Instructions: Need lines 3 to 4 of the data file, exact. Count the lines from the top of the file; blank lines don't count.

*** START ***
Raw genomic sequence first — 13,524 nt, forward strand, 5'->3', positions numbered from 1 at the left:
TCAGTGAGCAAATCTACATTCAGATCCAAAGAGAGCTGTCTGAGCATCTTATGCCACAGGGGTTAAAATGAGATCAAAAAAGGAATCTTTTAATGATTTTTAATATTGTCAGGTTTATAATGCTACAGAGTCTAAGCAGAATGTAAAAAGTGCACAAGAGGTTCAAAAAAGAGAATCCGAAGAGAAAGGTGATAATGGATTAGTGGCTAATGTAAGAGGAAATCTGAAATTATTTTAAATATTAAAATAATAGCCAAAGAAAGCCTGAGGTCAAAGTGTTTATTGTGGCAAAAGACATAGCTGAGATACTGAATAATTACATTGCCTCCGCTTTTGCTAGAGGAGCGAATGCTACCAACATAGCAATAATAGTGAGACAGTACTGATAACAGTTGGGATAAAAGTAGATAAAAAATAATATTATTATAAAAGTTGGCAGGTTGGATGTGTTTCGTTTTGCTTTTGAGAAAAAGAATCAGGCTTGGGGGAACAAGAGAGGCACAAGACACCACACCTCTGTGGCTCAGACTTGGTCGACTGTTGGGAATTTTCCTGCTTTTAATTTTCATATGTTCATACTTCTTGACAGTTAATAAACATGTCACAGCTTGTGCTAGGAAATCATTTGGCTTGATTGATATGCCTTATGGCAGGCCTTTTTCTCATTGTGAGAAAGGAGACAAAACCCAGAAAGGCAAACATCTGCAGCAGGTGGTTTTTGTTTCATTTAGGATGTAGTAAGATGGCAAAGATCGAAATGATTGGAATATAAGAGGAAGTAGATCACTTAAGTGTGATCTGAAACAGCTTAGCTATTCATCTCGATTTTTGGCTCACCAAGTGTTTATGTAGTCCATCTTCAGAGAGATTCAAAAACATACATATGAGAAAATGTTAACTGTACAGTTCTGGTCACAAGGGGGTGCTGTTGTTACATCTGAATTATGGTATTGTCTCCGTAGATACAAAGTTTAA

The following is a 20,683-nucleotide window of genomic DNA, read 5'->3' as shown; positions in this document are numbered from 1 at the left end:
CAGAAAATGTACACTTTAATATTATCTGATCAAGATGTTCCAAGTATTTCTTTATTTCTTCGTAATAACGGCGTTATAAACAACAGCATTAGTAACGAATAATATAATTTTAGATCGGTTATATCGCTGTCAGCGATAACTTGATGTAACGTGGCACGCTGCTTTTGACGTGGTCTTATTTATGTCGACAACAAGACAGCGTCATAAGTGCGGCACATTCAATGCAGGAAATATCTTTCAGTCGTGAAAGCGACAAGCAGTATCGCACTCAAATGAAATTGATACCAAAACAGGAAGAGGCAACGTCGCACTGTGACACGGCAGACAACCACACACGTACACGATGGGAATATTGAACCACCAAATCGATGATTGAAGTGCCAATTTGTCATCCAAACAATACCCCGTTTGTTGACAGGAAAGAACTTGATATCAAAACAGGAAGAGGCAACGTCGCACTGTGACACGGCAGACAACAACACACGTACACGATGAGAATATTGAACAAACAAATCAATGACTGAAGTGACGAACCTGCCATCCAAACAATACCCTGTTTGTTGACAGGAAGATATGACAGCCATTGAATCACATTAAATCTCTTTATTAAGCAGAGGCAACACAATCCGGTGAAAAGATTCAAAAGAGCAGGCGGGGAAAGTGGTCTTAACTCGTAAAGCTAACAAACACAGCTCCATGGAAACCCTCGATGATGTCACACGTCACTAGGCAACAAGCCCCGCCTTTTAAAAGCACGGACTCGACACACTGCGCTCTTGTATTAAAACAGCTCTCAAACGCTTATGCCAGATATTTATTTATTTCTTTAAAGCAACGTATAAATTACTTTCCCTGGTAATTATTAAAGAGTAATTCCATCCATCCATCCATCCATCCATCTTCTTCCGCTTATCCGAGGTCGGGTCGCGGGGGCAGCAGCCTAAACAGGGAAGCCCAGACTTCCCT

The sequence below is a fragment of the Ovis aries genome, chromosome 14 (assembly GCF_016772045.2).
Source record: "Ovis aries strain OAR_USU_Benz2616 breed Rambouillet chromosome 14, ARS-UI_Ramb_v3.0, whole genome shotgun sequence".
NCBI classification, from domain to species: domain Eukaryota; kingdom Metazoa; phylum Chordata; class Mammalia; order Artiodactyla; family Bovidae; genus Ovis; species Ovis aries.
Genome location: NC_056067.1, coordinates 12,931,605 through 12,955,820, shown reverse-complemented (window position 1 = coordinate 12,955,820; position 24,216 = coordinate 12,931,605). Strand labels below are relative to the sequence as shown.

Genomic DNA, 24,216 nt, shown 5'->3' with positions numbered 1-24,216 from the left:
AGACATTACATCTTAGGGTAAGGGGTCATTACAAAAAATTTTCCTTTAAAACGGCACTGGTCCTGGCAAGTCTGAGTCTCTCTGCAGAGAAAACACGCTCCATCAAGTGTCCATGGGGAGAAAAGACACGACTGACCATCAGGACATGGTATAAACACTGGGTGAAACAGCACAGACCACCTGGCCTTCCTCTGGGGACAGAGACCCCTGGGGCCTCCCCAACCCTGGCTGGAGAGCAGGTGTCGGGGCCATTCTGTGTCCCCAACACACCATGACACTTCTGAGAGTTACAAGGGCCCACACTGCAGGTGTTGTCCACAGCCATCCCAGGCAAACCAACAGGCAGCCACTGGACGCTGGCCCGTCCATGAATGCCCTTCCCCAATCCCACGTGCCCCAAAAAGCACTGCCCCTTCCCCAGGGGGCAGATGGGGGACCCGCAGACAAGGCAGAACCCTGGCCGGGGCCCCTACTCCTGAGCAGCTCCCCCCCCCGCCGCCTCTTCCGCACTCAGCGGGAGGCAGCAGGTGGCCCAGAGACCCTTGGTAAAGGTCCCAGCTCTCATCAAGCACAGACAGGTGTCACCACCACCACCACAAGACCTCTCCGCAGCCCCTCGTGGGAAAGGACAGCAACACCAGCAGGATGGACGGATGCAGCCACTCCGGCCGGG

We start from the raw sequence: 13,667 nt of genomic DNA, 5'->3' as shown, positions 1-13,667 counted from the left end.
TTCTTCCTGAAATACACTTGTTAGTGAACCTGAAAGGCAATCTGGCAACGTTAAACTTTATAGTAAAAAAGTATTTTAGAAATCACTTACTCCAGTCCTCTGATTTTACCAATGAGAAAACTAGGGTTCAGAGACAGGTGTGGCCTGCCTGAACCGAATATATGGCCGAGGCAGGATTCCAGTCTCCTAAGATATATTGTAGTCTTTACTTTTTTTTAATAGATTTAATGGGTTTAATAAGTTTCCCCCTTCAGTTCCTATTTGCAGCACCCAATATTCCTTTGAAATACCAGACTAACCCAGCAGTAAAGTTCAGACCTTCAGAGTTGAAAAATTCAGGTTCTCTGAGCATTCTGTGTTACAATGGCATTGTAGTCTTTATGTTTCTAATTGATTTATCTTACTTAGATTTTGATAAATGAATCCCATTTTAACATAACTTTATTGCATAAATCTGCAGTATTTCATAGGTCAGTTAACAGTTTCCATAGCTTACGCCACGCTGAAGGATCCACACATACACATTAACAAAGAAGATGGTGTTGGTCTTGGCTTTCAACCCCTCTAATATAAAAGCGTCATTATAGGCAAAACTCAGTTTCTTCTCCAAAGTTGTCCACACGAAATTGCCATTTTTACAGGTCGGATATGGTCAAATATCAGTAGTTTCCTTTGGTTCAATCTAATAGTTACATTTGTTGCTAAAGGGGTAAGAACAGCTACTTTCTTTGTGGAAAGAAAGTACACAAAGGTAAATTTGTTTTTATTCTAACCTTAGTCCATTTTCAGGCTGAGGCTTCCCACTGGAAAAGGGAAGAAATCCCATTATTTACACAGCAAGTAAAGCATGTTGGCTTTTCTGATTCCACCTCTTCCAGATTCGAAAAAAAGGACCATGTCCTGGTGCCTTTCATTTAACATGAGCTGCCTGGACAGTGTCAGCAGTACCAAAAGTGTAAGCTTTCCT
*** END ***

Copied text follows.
The following is a 20,683-nucleotide window of genomic DNA, read 5'->3' as shown; positions in this document are numbered from 1 at the left end:
CAGAAAATGTACACTTTAATATTATCTGATCAAGATGTTCCAAGTATTTCTTTATTTCTTCGTAATAACGGCGTTATAAACAACAGCATTAGTAACGAATAATATAATTTTAGATCGGTTATATCGCTGTCAGCGATAACTTGATGTAACGTGGCACGCTGCTTTTGACGTGGTCTTATTTATGTCGACAACAAGACAGCGTCATAAGTGCGGCACATTCAATGCAGGAAATATCTTTCAGTCGTGAAAGCGACAAGCAGTATCGCACTCAAATGAAATTGATACCAAAACAGGAAGAGGCAACGTCGCACTGTGACACGGCAGACAACCACACACGTACACGATGGGAATATTGAACCACCAAATCGATGATTGAAGTGCCAATTTGTCATCCAAACAATACCCCGTTTGTTGACAGGAAAGAACTTGATATCAAAACAGGAAGAGGCAACGTCGCACTGTGACACGGCAGACAACAACACACGTACACGATGAGAATATTGAACAAACAAATCAATGACTGAAGTGACGAACCTGCCATCCAAACAATACCCTGTTTGTTGACAGGAAGATATGACAGCCATTGAATCACATTAAATCTCTTTATTAAGCAGAGGCAACACAATCCGGTGAAAAGATTCAAAAGAGCAGGCGGGGAAAGTGGTCTTAACTCGTAAAGCTAACAAACACAGCTCCATGGAAACCCTCGATGATGTCACACGTCACTAGGCAACAAGCCCCGCCTTTTAAAAGCACGGACTCGACACACTGCGCTCTTGTATTAAAACAGCTCTCAAACGCTTATGCCAGATATTTATTTATTTCTTTAAAGCAACGTATAAATTACTTTCCCTGGTAATTATTAAAGAGTAATTCCATCCATCCATCCATCCATCCATCTTCTTCCGCTTATCCGAGGTCGGGTCGCGGGGGCAGCAGCCTAAACAGGGAAGCCCAGACTTCCCT